What does the concept of accountability mean in the world of Islamic aid?
The answer, according to IRIN News, can be contradictory because Muslims often give aid for various reasons. One is because it is required by the Quran in the form of mandatory alms called zakat. This is why Muslims around the world spend billions in zakat, which Tariq Cheema of the World Congress of Muslim Philanthropists describes as an obligation instead of charity.
In fulfilling this obligation, Muslims consider themselves accountable to Allah and see aid as a “way to gain religious rewards and a place in paradise, Marie Juul Petersen of the Danish Institute of International Studies explained.
A number of Muslim nongovernmental organizations have complained that this perception hinders their fundraising activities because donors give depending on what they perceive would gain them rewards instead of what is needed on the ground.
Another view, meanwhile, points out that aid should be used to strengthen the global Muslim community. Some groups says there is nothing wrong with this approach considering how other donors also allocate based on regional, cultural, historical and similar ties. Aid groups that adopt this approach further argue that they become more accountable because they are closer to their beneficiaries. Secular NGOs, however, have criticized this view, claiming that it defeats the principles of neutrality and universalism, IRIN News says.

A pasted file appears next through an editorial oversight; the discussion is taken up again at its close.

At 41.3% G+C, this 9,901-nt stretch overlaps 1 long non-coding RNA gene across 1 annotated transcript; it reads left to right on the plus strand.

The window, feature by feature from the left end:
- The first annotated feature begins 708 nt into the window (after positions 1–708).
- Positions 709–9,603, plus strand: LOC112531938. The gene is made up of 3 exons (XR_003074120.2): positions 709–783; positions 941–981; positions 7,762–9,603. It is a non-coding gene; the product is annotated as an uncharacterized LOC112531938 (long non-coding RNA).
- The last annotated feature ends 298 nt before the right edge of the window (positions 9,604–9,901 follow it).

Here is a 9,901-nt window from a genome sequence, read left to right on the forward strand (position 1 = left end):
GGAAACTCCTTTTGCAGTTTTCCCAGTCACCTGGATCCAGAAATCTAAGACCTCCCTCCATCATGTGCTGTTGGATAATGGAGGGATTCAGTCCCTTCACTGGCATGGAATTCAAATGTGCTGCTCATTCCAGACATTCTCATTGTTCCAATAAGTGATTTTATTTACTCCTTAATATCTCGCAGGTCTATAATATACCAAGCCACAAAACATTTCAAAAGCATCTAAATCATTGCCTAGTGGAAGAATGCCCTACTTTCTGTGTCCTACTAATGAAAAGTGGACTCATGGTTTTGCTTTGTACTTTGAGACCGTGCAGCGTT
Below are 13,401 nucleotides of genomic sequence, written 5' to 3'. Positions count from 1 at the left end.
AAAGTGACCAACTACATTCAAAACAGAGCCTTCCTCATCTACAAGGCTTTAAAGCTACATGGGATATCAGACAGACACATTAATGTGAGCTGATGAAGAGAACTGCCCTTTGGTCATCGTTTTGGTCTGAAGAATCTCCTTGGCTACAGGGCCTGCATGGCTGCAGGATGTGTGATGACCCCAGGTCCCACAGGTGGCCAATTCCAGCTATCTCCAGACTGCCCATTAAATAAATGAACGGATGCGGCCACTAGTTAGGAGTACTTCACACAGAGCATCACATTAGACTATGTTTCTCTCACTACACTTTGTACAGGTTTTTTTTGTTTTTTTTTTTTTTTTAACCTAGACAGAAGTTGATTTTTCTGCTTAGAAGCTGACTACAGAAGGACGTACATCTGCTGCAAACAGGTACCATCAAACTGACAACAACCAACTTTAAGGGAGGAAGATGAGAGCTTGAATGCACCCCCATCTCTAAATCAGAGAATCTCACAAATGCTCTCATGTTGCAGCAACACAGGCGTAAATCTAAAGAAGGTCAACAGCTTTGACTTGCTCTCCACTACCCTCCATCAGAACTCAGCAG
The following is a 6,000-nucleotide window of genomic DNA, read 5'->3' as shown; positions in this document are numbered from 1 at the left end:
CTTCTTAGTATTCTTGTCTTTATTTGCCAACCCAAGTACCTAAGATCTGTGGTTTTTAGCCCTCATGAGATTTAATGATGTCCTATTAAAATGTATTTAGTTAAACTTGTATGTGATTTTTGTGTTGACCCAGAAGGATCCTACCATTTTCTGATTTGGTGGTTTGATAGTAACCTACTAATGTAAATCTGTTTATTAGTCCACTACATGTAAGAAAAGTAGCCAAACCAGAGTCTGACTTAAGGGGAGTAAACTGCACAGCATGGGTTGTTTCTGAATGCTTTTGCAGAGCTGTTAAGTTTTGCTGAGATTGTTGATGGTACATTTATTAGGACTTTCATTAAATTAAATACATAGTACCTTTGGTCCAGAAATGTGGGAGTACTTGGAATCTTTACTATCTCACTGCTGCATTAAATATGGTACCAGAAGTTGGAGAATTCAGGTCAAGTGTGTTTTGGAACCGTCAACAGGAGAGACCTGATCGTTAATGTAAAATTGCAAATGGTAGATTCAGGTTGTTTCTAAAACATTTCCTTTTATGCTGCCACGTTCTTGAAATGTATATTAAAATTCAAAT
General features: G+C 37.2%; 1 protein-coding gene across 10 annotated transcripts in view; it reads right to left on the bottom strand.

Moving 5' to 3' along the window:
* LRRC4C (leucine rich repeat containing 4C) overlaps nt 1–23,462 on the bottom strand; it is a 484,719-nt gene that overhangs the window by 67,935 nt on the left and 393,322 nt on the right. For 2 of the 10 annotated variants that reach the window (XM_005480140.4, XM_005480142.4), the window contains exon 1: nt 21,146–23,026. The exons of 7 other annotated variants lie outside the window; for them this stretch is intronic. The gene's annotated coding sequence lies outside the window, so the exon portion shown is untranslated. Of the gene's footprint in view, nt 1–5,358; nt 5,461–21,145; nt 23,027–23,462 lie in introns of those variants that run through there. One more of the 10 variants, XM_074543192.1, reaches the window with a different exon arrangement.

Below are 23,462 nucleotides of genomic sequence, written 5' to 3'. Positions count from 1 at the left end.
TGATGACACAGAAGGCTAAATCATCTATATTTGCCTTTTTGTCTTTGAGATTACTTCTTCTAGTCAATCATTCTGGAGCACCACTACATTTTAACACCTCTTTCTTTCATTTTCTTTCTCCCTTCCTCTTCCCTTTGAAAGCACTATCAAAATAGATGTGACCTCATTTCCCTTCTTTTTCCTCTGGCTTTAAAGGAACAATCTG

To be sure, there is a rising consciousness in the world of Islamic aid for the need to be more effective and adopt a more sustainable, needs-based approach. Muslim scholars have previously argued that zakat and similar religious endowments should be distributed more strategically in order to better boost global development efforts.
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